My Forrest

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My Forrest is an enigma: a very special and unique riddle that must be mulled over and considered very carefully. Just whenever you think that you've arrived at the answer, it's suddenly obviously different and you must begin again. He is charming and sweet, cranky and temperamental, and fluffy and iron all bundled up in a package sealed with smiles and giggles.


He has been with me for four glorious years full of emotional soaring. He was the answer to our prayers from the beginning: a baby boy who could pass on my husband's proud family name, a little angel to fill our pink and cuddly doll filled home with trucks and cars and bring a sense of reality and balance to a young family totally engrossed in our 1 year old blossom.



Of course, our Forrest didn't come to us alone. We knew very shortly after his conception that he brought another soul with him, his twin sister Regan. No matter what order they arrived in or the manner of their arrival, we had our first-born son and we were ecstatic. Our joy was only impossibly doubled by the realization that with our son we received another daughter to pamper, but Forrest was the child we had prayed for and Regan was a joyfully adored bonus.



In the first few weeks of his life, Forrest was a colicky baby, always seeming to be sick from one infant infirmary or another. I joked my way through the time, telling everyone "He's managed to make me worry about him every day of his life so far, I may as well get used to it!"

As it turned out, Regan was afflicted with a much more serious and chronic health condition: a spinal column injury in her brain from the overdue vaginal birth of six pound twins. Her condition would manifest a mere six months after her birth, but we would have to wait three long and heart-wrenching years of watching our little angel suffer through her physical disability before the doctors would make a prognosis and decide on a course of action.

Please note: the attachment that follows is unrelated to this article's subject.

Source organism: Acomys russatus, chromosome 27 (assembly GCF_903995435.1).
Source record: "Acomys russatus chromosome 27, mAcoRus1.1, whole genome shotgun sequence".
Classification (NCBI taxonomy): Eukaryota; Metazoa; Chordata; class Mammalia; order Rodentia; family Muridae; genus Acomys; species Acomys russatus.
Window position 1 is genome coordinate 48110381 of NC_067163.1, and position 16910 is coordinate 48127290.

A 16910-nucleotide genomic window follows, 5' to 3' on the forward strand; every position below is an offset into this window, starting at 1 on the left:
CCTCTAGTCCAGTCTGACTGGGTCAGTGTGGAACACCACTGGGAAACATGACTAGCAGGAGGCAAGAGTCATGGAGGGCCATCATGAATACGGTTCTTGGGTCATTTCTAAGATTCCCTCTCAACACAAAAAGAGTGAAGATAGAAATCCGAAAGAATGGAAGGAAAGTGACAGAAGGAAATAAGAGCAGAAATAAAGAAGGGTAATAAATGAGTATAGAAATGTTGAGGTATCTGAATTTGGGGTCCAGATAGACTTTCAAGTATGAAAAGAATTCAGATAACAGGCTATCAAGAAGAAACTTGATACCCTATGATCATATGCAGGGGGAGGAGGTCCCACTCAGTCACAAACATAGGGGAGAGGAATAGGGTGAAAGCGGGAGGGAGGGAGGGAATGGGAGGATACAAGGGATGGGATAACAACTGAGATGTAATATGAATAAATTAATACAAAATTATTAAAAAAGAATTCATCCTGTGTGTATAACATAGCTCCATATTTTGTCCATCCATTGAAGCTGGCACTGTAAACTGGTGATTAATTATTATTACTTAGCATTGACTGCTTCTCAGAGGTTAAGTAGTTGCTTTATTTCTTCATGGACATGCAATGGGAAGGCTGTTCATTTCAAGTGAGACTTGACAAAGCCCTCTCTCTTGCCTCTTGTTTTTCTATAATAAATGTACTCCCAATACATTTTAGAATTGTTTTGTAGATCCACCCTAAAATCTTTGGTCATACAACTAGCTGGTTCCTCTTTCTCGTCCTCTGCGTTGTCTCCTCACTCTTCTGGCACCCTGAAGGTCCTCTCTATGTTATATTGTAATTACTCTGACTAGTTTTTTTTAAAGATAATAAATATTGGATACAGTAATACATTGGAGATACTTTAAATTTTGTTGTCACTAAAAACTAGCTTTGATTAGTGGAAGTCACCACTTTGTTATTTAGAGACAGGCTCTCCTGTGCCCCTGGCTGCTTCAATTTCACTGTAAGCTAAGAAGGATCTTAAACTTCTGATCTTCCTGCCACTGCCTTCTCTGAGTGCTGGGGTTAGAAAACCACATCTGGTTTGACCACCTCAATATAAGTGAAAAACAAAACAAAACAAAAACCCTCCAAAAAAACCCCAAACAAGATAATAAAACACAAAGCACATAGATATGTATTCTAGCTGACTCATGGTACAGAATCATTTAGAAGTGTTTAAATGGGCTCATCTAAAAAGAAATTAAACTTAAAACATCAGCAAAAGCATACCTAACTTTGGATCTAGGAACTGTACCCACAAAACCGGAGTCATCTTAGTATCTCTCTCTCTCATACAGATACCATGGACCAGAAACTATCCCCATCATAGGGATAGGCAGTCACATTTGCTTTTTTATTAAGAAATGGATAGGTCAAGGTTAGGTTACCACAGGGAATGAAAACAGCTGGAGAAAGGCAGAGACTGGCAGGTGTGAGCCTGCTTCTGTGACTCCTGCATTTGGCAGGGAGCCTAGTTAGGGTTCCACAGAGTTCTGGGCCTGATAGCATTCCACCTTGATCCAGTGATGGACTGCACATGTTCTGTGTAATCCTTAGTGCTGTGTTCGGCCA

In that time, as much as we doted on her, it was her big brother who was her steadfast shoulder, her rock that she leaned on. When Regan was chemically burned with bleach while visiting her grandmother, it was Forrest who could cuddle beside her and give some peace to a aching 9 month old. When Regan would fall down crying after trying to keep up with their friends running and playing, it was Forrest who would always reach her first, helping his 2 year old darling up, wiping away the dirt and tears and bringing a smile back to her face.

Forrest would take no teasing his little sister, even at a young age, and would often have to reprimanded for beating on his toddler and pre-teen cousins for their careless remarks about his precious sister. His protectiveness hasn't lessened since Regan had her surgery, just changed as his sister is able to run and dance with the best of him.



When Forrest was a little over two years old, I had Gabriel and Elijah by c-section. Two days after I came home, I was still on strong medication from the pain and had a houseful of family and friends helping care for my older children. One member of our family was left to watch Forrest and Regan playing in the backyard, and walked inside to make herself a drink.

Forrest tried to follow her up the back steps and fell the 15 feet down to the hard packed and rock fulled Tennessee ground beneath it. He didn't cry. She didn't notice. Regan's screams of terror and sympathy woke me from my chemical and fatigue inspired sleep in my bedroom beside the back door and I dashed, confused and almost blindly to the door, where I found him laying, stunned, his head swelling and blood pouring from his mouth and nose.

I screamed for my husband and almost fell the same distance trying to get to him through the haze that had almost cleared when I saw my son laying there unmoving. Josh rescued me from falling and Forrest, it seems in the same instant and we rushed him to the emergency room, calling my mom from her room where she was watching the new twins and completely unable to speak to the woman who was supposed to be watching Forrest and Regan.

Thankfully, God protected Forrest that day, and he suffered only a mild concussion. Later his teeth turned black. The dentist says it was from the impact, which killed the baby teeth and may have scarred the permanent ones. But it's a small price to pay for my little prince's life, for which I am beyond grateful because the day could have turned out so much worse.



Next week, we will face one of the scariest days of Forrest's life, for me and Josh anyway. He has recently developed a lump on his neck that is very painful to touch and is often warm with fever, and he will go to his doctor to discover what it is. My husband, Josh, had a very similar lump on his neck whenever he was about Forrest's age and it turned out to be lymphoma and had to be surgically removed and monitored for a long time. We will pray and trust God in this, as in all things, no matter how scared we may be. We know we all are blessed beyond belief with this wonderful boy who brings life and light to whoever he meets!


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